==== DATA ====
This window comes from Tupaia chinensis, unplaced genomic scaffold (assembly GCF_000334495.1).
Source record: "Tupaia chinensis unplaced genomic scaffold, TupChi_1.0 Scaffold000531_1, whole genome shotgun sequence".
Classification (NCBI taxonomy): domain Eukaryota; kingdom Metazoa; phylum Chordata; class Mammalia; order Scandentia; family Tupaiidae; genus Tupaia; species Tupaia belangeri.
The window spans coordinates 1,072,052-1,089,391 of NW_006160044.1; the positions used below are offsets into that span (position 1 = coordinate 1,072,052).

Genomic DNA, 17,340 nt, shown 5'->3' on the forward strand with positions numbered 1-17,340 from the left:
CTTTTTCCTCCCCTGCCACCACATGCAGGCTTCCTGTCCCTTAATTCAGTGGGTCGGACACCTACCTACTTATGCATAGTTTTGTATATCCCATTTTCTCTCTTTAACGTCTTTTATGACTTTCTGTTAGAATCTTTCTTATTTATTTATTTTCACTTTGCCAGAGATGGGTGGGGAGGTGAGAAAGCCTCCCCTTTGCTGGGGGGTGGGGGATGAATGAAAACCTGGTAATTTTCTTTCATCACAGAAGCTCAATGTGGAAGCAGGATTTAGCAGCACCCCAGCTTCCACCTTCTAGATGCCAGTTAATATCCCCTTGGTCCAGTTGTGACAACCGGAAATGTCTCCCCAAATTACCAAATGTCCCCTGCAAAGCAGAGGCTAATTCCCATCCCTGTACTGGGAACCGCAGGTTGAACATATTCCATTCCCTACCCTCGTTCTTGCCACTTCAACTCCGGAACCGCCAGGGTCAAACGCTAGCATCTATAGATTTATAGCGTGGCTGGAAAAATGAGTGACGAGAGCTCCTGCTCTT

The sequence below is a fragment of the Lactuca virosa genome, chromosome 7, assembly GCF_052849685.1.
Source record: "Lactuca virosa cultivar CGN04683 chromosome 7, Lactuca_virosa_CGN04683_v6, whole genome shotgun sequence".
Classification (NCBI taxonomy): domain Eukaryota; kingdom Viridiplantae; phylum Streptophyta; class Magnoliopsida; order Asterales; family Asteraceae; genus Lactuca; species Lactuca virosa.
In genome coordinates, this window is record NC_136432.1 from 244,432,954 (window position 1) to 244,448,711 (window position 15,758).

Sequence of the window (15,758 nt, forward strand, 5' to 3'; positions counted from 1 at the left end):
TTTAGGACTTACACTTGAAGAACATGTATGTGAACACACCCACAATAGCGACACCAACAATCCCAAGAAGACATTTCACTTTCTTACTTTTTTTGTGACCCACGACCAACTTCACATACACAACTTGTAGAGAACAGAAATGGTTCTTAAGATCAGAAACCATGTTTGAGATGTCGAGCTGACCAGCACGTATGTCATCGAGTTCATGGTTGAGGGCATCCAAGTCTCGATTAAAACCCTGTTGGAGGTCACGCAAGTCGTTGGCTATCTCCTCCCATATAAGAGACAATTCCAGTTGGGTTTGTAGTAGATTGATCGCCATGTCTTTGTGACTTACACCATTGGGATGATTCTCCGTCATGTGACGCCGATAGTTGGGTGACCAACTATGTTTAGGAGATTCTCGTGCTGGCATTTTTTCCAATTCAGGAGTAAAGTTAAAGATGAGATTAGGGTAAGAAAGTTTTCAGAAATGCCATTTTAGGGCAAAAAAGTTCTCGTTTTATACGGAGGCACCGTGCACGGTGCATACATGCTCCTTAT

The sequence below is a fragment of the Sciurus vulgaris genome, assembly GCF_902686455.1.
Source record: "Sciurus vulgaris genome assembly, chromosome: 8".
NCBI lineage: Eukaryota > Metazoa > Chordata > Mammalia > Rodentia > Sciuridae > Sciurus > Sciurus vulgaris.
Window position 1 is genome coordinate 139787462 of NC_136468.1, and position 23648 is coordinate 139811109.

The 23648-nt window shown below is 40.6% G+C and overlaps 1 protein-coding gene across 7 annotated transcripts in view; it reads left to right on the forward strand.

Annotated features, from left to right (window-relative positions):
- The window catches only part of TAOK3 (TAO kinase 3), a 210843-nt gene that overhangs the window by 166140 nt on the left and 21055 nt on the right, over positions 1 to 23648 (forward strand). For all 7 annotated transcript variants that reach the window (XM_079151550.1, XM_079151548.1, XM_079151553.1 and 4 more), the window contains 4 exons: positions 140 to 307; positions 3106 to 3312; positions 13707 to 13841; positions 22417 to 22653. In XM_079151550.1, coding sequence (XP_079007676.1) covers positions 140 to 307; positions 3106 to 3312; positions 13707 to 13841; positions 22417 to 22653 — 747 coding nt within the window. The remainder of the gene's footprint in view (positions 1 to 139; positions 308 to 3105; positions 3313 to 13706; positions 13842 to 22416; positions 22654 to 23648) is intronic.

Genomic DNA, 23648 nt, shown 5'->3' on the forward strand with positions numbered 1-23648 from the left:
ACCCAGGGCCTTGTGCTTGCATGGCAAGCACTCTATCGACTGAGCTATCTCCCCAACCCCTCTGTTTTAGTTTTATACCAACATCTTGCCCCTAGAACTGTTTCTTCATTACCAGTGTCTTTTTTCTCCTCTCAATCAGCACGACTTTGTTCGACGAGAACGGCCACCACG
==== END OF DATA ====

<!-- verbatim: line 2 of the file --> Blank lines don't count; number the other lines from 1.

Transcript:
Source record: "Tupaia chinensis unplaced genomic scaffold, TupChi_1.0 Scaffold000531_1, whole genome shotgun sequence".